Torture prevention requires a three-stages approach that is best summarised in a “House of prevention”:
First, an effective legal framework must be in place that both prohibits and prevents torture and ill-treatment, as well as legal safeguards.
Secondly, these laws and regulations need to be applied in practice. Implementation is achieved through training (of the police and other actors), development of procedural safeguards (video-recording of interrogations; registers in prisons) as well as through sanctions in case of non-respect of the law. All these interventions would form the “walls of the house”.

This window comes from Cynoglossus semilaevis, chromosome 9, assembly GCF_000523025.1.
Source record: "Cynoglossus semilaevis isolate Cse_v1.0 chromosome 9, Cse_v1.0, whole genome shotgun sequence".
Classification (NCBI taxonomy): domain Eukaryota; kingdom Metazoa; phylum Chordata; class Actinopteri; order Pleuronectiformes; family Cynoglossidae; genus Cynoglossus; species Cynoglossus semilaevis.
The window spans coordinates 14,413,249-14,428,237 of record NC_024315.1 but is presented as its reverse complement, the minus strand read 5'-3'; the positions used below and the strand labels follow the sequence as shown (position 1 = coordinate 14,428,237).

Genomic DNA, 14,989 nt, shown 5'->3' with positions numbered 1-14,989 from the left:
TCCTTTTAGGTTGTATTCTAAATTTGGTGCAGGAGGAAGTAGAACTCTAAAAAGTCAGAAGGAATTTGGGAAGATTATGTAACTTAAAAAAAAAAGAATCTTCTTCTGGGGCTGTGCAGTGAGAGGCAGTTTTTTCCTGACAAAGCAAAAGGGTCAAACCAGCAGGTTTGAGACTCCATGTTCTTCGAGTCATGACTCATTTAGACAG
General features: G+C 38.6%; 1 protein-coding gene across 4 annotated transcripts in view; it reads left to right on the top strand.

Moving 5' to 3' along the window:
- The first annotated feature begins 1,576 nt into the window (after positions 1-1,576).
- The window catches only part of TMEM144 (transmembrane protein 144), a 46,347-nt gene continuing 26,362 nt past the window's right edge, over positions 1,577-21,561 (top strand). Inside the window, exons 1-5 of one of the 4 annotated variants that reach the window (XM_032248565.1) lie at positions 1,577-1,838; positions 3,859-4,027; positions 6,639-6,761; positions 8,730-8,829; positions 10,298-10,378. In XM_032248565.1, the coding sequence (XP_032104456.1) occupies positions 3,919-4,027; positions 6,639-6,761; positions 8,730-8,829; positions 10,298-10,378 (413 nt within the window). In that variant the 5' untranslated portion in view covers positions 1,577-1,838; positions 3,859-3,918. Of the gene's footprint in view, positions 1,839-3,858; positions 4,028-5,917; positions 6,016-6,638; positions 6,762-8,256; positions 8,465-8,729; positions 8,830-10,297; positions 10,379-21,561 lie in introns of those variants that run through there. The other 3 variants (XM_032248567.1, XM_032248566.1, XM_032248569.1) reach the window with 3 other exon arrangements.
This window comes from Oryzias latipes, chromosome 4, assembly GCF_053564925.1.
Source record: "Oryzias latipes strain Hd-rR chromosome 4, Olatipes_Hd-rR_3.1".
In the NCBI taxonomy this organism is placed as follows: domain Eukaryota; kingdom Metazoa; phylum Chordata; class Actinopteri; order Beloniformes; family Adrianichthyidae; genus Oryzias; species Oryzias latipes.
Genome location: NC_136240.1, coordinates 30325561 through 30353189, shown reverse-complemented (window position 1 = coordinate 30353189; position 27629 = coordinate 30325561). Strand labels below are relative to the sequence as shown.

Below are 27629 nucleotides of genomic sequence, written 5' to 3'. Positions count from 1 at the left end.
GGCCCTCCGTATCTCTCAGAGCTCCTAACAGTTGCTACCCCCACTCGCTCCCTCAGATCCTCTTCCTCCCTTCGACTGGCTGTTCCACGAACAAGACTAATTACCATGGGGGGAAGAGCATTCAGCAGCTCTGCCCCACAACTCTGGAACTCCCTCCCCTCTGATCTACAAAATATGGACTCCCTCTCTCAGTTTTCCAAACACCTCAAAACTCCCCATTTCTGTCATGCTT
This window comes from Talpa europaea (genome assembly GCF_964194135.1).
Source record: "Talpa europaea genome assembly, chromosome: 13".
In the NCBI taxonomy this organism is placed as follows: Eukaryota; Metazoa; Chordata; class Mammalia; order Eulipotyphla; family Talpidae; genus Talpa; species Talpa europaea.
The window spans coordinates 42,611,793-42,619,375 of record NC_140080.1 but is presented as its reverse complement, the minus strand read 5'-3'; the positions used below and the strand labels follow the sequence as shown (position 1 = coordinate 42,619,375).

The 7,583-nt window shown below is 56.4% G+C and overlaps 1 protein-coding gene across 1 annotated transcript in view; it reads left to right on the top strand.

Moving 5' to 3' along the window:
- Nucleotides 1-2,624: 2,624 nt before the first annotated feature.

The protective roof
Finally, control mechanisms should be in place in order to check both whether the legal framework exists and whether it is implemented. Regular visits to places of detention by independent bodies, in particular National Preventive Mechanisms, constitute one of these control mechanisms. In addition, the media as well as recommendations by international human rights bodies would also serve as control mechanisms. These would form a “protective roof”.